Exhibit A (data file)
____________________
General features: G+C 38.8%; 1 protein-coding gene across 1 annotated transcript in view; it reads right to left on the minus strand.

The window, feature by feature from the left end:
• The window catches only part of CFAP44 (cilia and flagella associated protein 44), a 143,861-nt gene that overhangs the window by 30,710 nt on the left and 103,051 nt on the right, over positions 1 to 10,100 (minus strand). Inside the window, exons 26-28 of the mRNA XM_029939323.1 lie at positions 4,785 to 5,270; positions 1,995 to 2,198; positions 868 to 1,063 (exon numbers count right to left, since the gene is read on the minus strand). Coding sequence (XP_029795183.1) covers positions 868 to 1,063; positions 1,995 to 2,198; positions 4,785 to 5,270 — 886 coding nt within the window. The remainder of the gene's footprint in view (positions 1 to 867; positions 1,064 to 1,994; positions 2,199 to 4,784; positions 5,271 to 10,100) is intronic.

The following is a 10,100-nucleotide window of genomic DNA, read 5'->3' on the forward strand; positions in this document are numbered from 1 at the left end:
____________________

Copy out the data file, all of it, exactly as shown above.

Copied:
General features: G+C 38.8%; 1 protein-coding gene across 1 annotated transcript in view; it reads right to left on the minus strand.

The window, feature by feature from the left end:
• The window catches only part of CFAP44 (cilia and flagella associated protein 44), a 143,861-nt gene that overhangs the window by 30,710 nt on the left and 103,051 nt on the right, over positions 1 to 10,100 (minus strand). Inside the window, exons 26-28 of the mRNA XM_029939323.1 lie at positions 4,785 to 5,270; positions 1,995 to 2,198; positions 868 to 1,063 (exon numbers count right to left, since the gene is read on the minus strand). Coding sequence (XP_029795183.1) covers positions 868 to 1,063; positions 1,995 to 2,198; positions 4,785 to 5,270 — 886 coding nt within the window. The remainder of the gene's footprint in view (positions 1 to 867; positions 1,064 to 1,994; positions 2,199 to 4,784; positions 5,271 to 10,100) is intronic.

The following is a 10,100-nucleotide window of genomic DNA, read 5'->3' on the forward strand; positions in this document are numbered from 1 at the left end: